In this case, the expression x/y will be passed unevaluated into the apply method. The apply method will then evaluate it at the point where the expr parameter is referenced as part of its Success result. If y is zero, this evaluation yields a division-by-zero error that will be caught in the enclosing try/catch expression and a Failure value will be returned.

The Try expression can be written even shorter, like this:


Or, if blocks of multiple statements are used, like this:


This code makes it look as if Try is a function that can be applied to an argument and that yields a value of type Try. It also makes use of another cornerstone of Scala: Every object with an apply method can be used as a function value. This is Scala’s way of making functions first class; they are simply interpreted as objects with apply methods.

Scala includes function types, written in double-arrow notation (such as Int => String is the type of functions from Int to String). But this type is simply a syntactic abbreviation for the object type Function1 [Int, String]. Function1 is defined as a trait along the following lines:


One characteristic of good functional programming style is the definition of combinator libraries that take a data type and compose it in interesting ways. What are useful combinators for Try values? One obvious choice is the combinator onSuccess, which takes a Try value and runs another Try, returning function on its result, if the value was a success. A failure, on the other hand, would be returned directly.

The classic object-oriented way of implementing apply would rely on dynamic dispatch: Define an abstract method in trait Try and one implementing method in each subclass. Alternatively, we can use pattern matching, defining the onSuccess operator as a single method on trait Try:


The onSuccess combinator method can be used like this:


Here, the argument to the onSuccess call is an anonymous function that takes its parameter z to the left of the double arrow => and returns the result of evaluating the expression to the right of the arrow. Evaluation of the whole expression first divides x by y and, if successful, returns a Success value containing the inverse of the result z. Any arithmetic exceptions lead to Failure results. The code is thus equivalent to:


More generally, x.onSuccess (z = > Try (f(z))) is equivalent to Try(f(x.get)). Both notational variants are useful for various purposes. The onSuccess combinator is most useful when we want to combine several operations to feed into each other, without assigning explicit names to the intermediate results; onSuccess corresponds to the pipe operator in Unix-like shells. We can define an exec command to launch processes:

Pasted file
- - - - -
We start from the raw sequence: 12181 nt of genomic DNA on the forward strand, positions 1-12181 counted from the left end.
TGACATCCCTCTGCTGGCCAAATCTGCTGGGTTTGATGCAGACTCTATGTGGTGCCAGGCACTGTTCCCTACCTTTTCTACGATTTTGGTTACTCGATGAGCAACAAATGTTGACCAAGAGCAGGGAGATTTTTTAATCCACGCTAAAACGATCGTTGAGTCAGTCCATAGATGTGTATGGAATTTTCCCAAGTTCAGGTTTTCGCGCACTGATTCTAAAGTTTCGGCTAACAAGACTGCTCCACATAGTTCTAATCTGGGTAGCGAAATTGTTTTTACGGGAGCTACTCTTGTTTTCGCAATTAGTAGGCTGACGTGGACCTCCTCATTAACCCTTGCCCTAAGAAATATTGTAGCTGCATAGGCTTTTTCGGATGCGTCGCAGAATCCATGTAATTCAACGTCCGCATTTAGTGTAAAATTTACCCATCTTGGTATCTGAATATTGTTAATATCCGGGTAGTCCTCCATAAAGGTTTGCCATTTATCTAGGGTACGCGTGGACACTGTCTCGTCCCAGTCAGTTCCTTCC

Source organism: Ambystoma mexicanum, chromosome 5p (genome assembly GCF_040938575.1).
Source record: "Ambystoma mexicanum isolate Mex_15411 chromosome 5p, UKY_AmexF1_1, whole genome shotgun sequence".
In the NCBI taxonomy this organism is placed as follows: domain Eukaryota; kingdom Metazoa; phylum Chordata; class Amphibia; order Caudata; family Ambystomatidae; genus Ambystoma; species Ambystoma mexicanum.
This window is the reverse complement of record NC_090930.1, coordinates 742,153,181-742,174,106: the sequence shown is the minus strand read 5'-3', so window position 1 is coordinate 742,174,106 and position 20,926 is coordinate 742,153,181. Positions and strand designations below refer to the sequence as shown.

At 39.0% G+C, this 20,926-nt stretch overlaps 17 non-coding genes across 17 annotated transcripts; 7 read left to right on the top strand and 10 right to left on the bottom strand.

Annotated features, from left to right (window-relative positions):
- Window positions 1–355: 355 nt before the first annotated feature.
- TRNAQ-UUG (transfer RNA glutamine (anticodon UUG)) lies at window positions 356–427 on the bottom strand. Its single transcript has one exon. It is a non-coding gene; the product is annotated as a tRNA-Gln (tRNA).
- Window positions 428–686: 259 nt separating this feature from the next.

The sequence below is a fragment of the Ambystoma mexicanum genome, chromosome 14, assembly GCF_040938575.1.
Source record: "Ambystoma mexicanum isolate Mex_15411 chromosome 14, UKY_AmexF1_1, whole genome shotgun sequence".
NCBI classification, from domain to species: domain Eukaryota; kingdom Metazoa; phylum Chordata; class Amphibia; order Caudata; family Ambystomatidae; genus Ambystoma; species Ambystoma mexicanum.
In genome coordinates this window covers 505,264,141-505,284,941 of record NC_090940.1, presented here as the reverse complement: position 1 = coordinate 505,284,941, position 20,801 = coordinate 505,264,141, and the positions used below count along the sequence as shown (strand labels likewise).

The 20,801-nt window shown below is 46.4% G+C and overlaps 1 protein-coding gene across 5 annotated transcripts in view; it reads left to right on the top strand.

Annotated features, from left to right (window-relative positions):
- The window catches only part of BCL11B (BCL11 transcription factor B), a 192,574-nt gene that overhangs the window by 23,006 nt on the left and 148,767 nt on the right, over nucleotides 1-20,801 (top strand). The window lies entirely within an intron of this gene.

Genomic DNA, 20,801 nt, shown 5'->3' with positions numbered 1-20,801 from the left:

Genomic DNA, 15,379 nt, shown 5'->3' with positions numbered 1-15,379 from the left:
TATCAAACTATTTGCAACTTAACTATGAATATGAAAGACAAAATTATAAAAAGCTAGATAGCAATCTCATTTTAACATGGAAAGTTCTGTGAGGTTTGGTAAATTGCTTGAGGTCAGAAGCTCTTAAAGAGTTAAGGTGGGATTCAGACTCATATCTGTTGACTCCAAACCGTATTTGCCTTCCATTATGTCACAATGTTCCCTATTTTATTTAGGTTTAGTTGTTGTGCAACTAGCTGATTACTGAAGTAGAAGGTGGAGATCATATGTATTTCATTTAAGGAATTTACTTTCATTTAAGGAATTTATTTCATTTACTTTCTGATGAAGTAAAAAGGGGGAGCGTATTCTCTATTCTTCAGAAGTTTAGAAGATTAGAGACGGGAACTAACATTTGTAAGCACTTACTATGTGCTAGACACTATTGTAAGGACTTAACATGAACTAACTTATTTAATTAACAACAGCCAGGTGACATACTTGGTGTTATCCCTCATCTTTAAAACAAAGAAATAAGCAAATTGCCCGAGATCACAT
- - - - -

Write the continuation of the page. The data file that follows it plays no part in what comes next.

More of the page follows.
And use onSuccess to connect inputs and outputs, given some fixed input data stdin:


The simple all-or-nothing failure model is different from actual OS pipes; here, each command either succeeds after producing its output or fails without producing output. There is no failure after producing partial output, and output cannot be read by the next process until the previous process has terminated with success or failure. However, these features are easy to add with a level of indirection. Those familiar with the Haskell school of functional programming8 will notice that Try implements the exception monad and onSuccess “bind” operation.

Syntactically, most Scala programmers would write the expression a bit differently, like this:


This style makes use of another pervasive Scala principle: Any binary infix operator is expanded to a method call on one of its arguments. Most operators translate to a method call with the left operand as receiver; the only exception are operators ending in :, which are resolved to the right. An example is the list cons operator ::, which prepends an element to the left of a list, as in 1:: xs.

The main benefit of this Scala convention is its regularity. There are no special operators in the Scala syntax. Even operators (such as + and -) are conceptually method calls. So we could redefine onSuccess using the pipe char | as follows:


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Scaling Up

The previous section explored the combination of functional and object-oriented programming in a limited example where we defined one concrete type and several operations. Here, we show how Scala also applies to larger program structures, including interfaces, high-level models for specifications, and lower-level implementations.